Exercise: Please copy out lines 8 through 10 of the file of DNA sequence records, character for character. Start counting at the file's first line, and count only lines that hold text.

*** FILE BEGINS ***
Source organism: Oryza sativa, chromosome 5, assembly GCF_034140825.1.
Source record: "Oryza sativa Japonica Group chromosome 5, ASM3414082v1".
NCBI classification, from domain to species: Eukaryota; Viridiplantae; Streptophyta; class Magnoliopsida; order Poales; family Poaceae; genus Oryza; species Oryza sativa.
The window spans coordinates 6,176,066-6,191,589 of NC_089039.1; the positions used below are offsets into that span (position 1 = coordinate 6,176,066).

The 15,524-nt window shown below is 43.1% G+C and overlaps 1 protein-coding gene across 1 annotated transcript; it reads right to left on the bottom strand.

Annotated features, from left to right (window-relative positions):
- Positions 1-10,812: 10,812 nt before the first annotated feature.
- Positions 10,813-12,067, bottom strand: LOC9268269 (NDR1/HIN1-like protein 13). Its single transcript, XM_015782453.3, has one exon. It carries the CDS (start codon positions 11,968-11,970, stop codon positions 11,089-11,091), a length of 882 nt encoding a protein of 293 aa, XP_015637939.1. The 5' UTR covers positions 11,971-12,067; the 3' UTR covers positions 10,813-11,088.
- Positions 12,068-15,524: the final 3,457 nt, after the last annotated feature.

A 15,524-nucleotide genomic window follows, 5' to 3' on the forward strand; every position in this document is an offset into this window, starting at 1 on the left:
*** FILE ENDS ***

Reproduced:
- Positions 10,813-12,067, bottom strand: LOC9268269 (NDR1/HIN1-like protein 13). Its single transcript, XM_015782453.3, has one exon. It carries the CDS (start codon positions 11,968-11,970, stop codon positions 11,089-11,091), a length of 882 nt encoding a protein of 293 aa, XP_015637939.1. The 5' UTR covers positions 11,971-12,067; the 3' UTR covers positions 10,813-11,088.
- Positions 12,068-15,524: the final 3,457 nt, after the last annotated feature.

A 15,524-nucleotide genomic window follows, 5' to 3' on the forward strand; every position in this document is an offset into this window, starting at 1 on the left: